Studying abroad isn’t an easy decision to make. Such a drastic change of culture, way of living, and familiarizing with a different language isn’t appealing to everyone. But you’ve been approved, you’ve mentally prepared for the big leap – you’ve done half the hard work already.
Don’t get too comfortable yet, though. You’ve got a lot of preparing to do that goes beyond just packing your bags and turning up. The likelihood is that you won’t have much time to make essential arrangements when you’re there – you’ve got lectures and some actual studying to do, remember?
Of course, you can only do so much before leaving anyway, since you’re stepping into the unknown. But there’s a lot you can do to make life easier for when you arrive. Keep reading for a few tips on how to settle into your new city quickly.
Have Your Accommodation Arranged Before Arriving
This might seem like a no-brainer, but a certain person – who may or may not have written this article – moved to Amsterdam with nothing but a few nights booked in a hotel. It’s a level of stress no one can be doing with, and it could’ve been avoided with a little bit more planning; okay, any planning at all.
As a student, it’ll be somewhat easier to source accommodation than if you’re trying to find a room share without being there to meet the other tenants. Your university will have resources available on the website to help new students find their accommodation.
Find A Job Or A Way To Volunteer Through Uni
Having a job is a way to make friends that are most likely from the city or have lived there for some time. These new colleagues-cum-friends can give you a fast track to understanding the place, to do as the locals do, so to speak. Plus, you’re likely gonna need some money coming in anyway, right?
Universities always have a ton of clubs you can join, or events that need students to volunteer at. This is the best way to make friends with fellow students that share your mutual interests. Movie buffs might like to help out at a student-run film festival, for example.
Plus, it’s a way to meet people that aren’t on your course, or other students you live with. You might be able to figure out your new city together, too.
Take The Time To Get Familiar With Your New City
As the first year of Uni goes on, you’ll probably be overwhelmed with exams and other dreaded forms of academia. The sooner you can get on the country’s frequency the better. Treat your initial time there like a tourist would but with less time there than you do.
Cram in as much as possible – go to museums, check out the nightlife, find your favorite spots for downtime and getting some grub. Even just taking a long walk every other night and learning your way around will go a long way. Another important thing would be to find out how the local transport works, the ways to get to where you need to, like to uni, and how to get back home again.
Don’t Hole Up In Your Room
You might’ve made a big step by moving, but you certainly didn’t do it just to stay within the same four walls, right? Even if you have to study, try to do it at the library or a cafe across town. You might be settling into your room quickly but you’re not learning anything about your new city while you’re doing it.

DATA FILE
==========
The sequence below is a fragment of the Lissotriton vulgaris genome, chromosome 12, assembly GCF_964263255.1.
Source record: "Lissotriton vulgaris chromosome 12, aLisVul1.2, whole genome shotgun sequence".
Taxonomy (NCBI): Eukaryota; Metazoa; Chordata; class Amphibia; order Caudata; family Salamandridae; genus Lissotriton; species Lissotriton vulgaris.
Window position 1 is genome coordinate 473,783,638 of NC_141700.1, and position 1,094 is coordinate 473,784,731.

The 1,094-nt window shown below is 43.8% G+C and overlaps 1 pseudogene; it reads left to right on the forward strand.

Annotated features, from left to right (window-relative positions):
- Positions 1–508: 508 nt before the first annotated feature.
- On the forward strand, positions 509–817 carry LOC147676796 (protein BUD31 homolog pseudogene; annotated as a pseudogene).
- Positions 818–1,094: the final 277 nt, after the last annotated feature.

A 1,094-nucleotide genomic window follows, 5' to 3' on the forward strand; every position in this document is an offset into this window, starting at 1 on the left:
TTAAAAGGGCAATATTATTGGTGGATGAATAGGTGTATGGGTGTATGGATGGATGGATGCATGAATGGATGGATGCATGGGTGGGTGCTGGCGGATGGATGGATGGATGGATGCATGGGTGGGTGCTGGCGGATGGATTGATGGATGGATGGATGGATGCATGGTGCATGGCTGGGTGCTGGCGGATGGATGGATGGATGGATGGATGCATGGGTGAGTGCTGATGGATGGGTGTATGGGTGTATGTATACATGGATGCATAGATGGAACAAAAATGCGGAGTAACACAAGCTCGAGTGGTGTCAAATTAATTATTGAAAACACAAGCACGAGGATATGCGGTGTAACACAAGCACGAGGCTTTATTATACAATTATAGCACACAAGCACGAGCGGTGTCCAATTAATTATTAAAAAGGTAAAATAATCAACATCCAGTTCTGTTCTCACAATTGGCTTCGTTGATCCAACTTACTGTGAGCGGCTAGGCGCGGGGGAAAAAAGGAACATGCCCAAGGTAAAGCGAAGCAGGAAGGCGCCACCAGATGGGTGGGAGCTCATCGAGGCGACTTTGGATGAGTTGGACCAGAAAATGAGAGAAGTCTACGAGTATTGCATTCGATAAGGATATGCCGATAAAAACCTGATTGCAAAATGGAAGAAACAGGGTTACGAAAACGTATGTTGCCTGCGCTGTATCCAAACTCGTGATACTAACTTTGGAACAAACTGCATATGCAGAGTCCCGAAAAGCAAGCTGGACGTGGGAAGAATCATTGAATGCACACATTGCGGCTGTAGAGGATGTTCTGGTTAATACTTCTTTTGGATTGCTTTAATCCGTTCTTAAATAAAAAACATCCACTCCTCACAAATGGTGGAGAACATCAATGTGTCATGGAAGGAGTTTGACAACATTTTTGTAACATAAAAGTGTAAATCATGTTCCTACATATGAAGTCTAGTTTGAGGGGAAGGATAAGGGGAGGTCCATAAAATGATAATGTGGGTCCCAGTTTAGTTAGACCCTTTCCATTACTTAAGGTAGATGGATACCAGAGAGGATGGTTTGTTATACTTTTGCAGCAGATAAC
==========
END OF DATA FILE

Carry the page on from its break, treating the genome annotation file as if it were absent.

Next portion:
Look, we all should do absolutely nothing once in a while – in fact, it’s something we need to recharge. Watching garbage on TV and staying in bed for the full day is good for us in small doses. Just don’t make it a habit – the world keeps turning without you, and it could hinder your chances of actually enjoying your new life.
We should all do something that scares us once in a while, but please don’t say yes to absolutely everything people ask you to do – this somewhat harmless suggestion might become a dangerous one real fast. Something you need to remind yourself of, though, is that nearly all other first years are in the same boat as you.
If the others on your course want to break the ice with a day out at the park or by going to a gig – why not say yes? Maybe your closest thing to a friend so far wants to hang out after uni – what have you got to lose by committing? Bear in mind that you’ll quickly get left out if people’s invitations are always met with rejection.
Making Your New Bank Account A Priority
You probably won’t be able to handle this without being on the ground, but it should be something that’s on the itinerary for the first few days of being there. You certainly shouldn’t put it on the later-base, that’s for sure. Otherwise, you’ll end up like that Amsterdam ex-pat mentioned above, using a foreign bank account and hiking up massive charges for a couple of months.
One thing you can do from home is set up an appointment with the bank. Cities with a lot of international immigrants, especially with huge student communities, might have a backlog.
Commit To Learning The Language
Some countries are a lot easier to get by without learning the language than others, that’s a given. Studying in the Netherlands is very different from studying in South Korea, for example. For some people, it depends whether or not you’re interested in staying after the course has finished.
Getting a basic grasp at the very least is not only good for fitting in and getting by, but it’s also polite to the locals to at least try to communicate with their local tongue. Your city might offer free courses or maybe your university does.
Anyone that wants to know how to learn a language fast needs only perform a rudimentary Google search to find an abundance of tools they can use to at least make a start.